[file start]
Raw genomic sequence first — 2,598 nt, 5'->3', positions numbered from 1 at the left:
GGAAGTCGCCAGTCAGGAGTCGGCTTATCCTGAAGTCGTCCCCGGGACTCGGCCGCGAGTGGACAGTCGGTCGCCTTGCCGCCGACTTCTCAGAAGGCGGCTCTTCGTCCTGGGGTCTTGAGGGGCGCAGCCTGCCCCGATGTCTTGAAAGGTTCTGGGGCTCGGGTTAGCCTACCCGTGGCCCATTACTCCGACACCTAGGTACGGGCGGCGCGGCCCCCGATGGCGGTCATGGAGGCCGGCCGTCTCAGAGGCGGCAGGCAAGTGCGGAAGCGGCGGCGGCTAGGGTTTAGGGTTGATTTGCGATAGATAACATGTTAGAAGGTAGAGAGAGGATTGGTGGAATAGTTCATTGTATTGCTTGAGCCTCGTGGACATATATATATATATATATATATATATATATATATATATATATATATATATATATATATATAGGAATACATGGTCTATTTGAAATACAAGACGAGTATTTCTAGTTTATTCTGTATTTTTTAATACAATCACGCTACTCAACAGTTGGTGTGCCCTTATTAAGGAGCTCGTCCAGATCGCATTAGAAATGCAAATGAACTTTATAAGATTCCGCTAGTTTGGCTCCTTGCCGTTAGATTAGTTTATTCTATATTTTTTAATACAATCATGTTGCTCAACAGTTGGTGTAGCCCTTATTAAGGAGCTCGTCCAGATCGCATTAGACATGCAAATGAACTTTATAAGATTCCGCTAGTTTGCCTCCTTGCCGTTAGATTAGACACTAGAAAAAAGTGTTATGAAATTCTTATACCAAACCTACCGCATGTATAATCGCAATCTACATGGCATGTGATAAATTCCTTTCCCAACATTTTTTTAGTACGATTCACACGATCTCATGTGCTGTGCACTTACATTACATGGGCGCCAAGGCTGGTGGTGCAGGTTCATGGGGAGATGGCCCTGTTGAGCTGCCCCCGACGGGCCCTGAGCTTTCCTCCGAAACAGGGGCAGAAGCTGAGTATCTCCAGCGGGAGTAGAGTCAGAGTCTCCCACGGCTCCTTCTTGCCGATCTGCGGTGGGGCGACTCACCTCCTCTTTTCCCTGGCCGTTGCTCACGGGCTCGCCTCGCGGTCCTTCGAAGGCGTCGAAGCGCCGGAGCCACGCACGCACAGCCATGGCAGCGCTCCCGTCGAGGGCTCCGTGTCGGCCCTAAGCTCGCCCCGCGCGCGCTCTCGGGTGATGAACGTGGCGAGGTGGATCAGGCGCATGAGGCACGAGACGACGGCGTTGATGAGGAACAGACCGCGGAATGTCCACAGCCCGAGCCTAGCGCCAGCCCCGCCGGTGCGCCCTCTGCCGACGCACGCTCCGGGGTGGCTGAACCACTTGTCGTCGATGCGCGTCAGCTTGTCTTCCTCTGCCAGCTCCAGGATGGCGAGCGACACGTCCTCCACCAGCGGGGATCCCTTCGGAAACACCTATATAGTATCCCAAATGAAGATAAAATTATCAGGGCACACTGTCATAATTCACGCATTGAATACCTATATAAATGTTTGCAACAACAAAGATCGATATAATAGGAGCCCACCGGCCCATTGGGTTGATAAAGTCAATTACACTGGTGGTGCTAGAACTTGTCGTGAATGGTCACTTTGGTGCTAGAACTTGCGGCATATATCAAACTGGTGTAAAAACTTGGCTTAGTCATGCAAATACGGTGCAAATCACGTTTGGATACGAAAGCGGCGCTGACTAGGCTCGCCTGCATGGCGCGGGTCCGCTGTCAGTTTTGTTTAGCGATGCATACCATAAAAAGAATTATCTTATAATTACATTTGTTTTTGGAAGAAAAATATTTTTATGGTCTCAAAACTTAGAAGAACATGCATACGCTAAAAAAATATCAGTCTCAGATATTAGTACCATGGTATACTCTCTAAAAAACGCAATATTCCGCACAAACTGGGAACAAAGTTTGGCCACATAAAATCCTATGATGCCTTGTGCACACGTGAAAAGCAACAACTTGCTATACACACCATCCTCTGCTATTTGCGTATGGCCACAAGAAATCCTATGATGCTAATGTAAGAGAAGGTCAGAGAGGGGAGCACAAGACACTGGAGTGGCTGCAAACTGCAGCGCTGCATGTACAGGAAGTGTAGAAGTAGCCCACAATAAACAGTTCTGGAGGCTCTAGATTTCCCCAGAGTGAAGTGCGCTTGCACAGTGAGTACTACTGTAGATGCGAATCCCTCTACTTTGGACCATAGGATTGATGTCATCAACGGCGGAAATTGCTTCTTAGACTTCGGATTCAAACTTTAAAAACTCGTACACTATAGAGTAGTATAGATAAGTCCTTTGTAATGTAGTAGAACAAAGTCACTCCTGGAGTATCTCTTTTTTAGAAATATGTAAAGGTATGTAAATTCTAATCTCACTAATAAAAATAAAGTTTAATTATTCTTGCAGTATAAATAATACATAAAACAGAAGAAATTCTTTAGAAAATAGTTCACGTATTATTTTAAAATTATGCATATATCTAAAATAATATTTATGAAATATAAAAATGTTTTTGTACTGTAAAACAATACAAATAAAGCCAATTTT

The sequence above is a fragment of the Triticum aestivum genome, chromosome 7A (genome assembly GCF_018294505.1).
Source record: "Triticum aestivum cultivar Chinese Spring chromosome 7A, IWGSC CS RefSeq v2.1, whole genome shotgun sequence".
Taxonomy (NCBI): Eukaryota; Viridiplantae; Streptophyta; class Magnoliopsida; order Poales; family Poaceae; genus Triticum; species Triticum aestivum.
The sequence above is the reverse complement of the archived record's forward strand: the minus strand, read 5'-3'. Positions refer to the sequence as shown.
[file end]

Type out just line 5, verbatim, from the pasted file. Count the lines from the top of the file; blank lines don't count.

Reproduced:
Taxonomy (NCBI): Eukaryota; Viridiplantae; Streptophyta; class Magnoliopsida; order Poales; family Poaceae; genus Triticum; species Triticum aestivum.